Israel’s rates of organ donation have been one of the lowest among developed countries. It has achieved a consistently low rate of cadaveric donations over the last 10 years, reaching 9.8 per million population at its highest to 6.4 per million population at its lowest (1). These low rates should be understood on the backdrop of various cultural and religious concerns and beliefs held by some in the Jewish community (2). Although organ donation is permitted and encouraged by all denominations of modern Judaism and is even considered a meritorious act (mitzvah) by the many influential rabbinical scholars today (3, 4), some still hold the erroneous opinion that Judaism objects to the definition of brain death. To fight against this perception, the Israeli donor card allows the donor to stipulate that a clergyman chosen by the family should give approval before retrieving organs. Others hold superstitious beliefs that consent to donation might invoke bad luck (an “evil eye”) and bring about premature death. Educational campaigns to counteract such beliefs have been carried out repeatedly, but with limited success. Consent for donation remains disturbingly low. Surveys carried out in Israel have shown that priority points would be the most effective incentive to increase willingness to donate when compared, for example, with direct financial compensation (5).
To examine ways of increasing organ donation, the Israeli National Transplant Council established a committee of stakeholders and relevant experts to give recommendations. The committee included transplant physicians and coordinators, lawyers, philosophers, ethicists, and representatives of the main religions. The discussions of the committee resulted in a new law, the Organ Transplant Act 2008, which governs a range of activities in relation to both deceased and living donation that came into effect in January 2010 (6). Within the new law, a pioneering priority points system is introduced, intended to motivate individuals to sign donor cards or to consent to donations of the organs of deceased first-degree relatives. The latter is of great importance because the Israeli approach to organ donation is based on an opt-in system in which the consent of first-degree relatives is obtained in practice even when the deceased has signed a donor card (7). Although a variety of incentives for organ donation, including the allocation of bonus priority points, have been considered elsewhere (8–11), Israel is the first country to implement a system which incorporates these (12).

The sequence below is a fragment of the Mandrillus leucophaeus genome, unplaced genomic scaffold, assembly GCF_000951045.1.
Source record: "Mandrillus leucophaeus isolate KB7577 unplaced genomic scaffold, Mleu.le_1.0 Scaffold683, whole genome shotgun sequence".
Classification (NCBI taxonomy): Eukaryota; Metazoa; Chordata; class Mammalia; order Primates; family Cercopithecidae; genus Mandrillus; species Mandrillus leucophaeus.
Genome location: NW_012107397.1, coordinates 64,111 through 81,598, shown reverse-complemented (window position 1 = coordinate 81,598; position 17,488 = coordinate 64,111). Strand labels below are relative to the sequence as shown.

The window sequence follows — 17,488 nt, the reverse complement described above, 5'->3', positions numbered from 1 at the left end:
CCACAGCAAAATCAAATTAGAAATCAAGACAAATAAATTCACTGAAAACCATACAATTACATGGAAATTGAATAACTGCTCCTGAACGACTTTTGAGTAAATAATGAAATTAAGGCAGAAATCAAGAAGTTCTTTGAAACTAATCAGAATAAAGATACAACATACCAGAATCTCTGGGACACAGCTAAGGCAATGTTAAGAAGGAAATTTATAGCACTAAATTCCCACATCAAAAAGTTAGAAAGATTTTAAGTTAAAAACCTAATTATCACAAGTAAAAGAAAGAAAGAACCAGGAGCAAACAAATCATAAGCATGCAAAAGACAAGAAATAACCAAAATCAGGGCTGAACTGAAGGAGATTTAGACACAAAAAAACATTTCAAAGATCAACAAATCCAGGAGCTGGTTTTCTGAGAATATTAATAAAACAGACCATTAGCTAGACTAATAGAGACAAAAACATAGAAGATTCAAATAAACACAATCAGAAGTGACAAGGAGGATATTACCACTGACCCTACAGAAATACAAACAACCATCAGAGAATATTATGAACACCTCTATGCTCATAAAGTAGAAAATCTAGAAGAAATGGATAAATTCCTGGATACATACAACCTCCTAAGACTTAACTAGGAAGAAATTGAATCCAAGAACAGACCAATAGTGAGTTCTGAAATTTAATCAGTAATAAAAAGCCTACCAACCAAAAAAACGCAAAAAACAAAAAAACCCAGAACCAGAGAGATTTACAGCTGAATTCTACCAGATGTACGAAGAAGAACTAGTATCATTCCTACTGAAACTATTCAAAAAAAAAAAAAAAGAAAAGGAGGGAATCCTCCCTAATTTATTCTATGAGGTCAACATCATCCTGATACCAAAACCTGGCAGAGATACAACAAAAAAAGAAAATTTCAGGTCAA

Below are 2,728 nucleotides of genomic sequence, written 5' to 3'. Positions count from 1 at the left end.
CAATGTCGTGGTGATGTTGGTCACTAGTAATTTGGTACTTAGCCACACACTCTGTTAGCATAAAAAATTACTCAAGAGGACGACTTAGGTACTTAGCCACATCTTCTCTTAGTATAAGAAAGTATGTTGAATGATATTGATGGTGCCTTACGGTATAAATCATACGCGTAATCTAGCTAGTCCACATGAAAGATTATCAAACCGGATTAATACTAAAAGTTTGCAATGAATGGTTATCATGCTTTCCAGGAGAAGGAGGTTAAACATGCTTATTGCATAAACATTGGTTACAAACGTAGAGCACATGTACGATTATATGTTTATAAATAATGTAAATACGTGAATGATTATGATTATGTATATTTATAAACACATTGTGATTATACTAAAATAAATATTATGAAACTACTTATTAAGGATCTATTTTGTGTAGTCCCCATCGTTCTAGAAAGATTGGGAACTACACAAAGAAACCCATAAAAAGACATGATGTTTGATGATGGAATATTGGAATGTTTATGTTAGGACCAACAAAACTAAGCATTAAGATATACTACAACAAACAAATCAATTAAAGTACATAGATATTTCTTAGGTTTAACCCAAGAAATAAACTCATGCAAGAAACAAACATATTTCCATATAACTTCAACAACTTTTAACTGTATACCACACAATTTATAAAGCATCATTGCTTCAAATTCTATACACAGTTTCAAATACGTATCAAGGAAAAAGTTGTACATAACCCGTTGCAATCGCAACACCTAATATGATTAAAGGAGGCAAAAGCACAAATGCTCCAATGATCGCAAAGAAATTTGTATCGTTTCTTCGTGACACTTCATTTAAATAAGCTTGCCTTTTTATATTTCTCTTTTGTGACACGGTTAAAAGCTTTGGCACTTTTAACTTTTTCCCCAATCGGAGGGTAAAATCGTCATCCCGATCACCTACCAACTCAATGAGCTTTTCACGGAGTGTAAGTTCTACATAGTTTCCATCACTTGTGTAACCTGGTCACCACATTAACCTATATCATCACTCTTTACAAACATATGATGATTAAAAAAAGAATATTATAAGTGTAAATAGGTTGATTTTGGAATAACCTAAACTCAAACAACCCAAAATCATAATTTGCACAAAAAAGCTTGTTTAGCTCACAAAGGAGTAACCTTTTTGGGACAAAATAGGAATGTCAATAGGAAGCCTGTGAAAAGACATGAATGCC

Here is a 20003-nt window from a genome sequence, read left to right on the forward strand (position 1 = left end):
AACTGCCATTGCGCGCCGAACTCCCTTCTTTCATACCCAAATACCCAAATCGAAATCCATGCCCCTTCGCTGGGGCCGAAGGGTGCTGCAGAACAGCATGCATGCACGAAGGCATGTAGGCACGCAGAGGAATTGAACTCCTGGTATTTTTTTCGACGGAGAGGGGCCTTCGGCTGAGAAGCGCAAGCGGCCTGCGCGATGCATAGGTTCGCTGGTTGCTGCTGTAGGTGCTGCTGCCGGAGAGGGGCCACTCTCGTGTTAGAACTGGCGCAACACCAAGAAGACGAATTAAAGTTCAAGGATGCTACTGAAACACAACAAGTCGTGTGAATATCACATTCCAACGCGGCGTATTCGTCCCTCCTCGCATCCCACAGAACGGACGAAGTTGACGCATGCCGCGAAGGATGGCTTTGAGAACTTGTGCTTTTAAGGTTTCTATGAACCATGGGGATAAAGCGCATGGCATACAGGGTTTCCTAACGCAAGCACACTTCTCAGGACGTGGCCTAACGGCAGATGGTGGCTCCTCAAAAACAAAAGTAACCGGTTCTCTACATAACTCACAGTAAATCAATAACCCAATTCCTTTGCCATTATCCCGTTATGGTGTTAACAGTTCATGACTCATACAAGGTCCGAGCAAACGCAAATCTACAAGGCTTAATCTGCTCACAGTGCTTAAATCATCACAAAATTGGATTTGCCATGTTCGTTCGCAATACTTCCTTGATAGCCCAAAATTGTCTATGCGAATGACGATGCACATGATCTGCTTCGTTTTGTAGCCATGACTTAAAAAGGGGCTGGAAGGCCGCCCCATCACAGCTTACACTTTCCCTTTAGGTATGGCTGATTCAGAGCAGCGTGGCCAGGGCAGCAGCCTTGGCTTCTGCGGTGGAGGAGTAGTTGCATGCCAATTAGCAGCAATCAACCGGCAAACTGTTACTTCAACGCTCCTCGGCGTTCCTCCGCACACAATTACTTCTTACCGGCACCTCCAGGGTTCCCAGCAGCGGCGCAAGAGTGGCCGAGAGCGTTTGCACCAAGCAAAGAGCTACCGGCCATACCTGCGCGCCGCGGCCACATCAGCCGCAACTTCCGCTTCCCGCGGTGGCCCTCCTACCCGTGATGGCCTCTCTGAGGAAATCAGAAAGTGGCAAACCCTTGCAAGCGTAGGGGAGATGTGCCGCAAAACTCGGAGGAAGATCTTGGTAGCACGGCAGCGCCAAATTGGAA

The Israeli Act does not enshrine the details of a priority points system into statute but rather sets them out at a policy level (13, 14). Section 9(b)4 of the Act authorizes the Steering Committee for the National Transplant Center to “draw up directives in the matter of the allocation of organs” (6). When drawing up these directives, the Act stipulates that the Committee must take into account consent to postmortem donation given during a person’s lifetime, actual deceased donations of first-degree relatives, and undirected living donations (6). It is on the basis of these statutory provisions that the new scheme has been devised based on a tiered system of priority that includes the following: (a) maximum priority; (b) regular priority; and (c) second priority (13, 14). Maximum priority is granted to candidates if (a) consent has been given for organ donation from a deceased first-degree relative or (b) they donated a kidney, a liver lobe, or a lung lobe in the course of their life to a nonspecified recipient. Regular priority is granted to candidates who hold a donor card, that is, those who have consented to donate their organs after their death. Second priority is granted to candidates with a first-degree relative who holds a donor card, even if they do not hold a donor card themselves. The rationale behind this principle is that in the past, Israelis who signed a card have systematically consented to donate the organs of a first-degree relative after death, even if the deceased herself did not sign a card. We should note, however, that priority points are given for only one relative and cannot be accumulated if more than one relative has signed a donor card.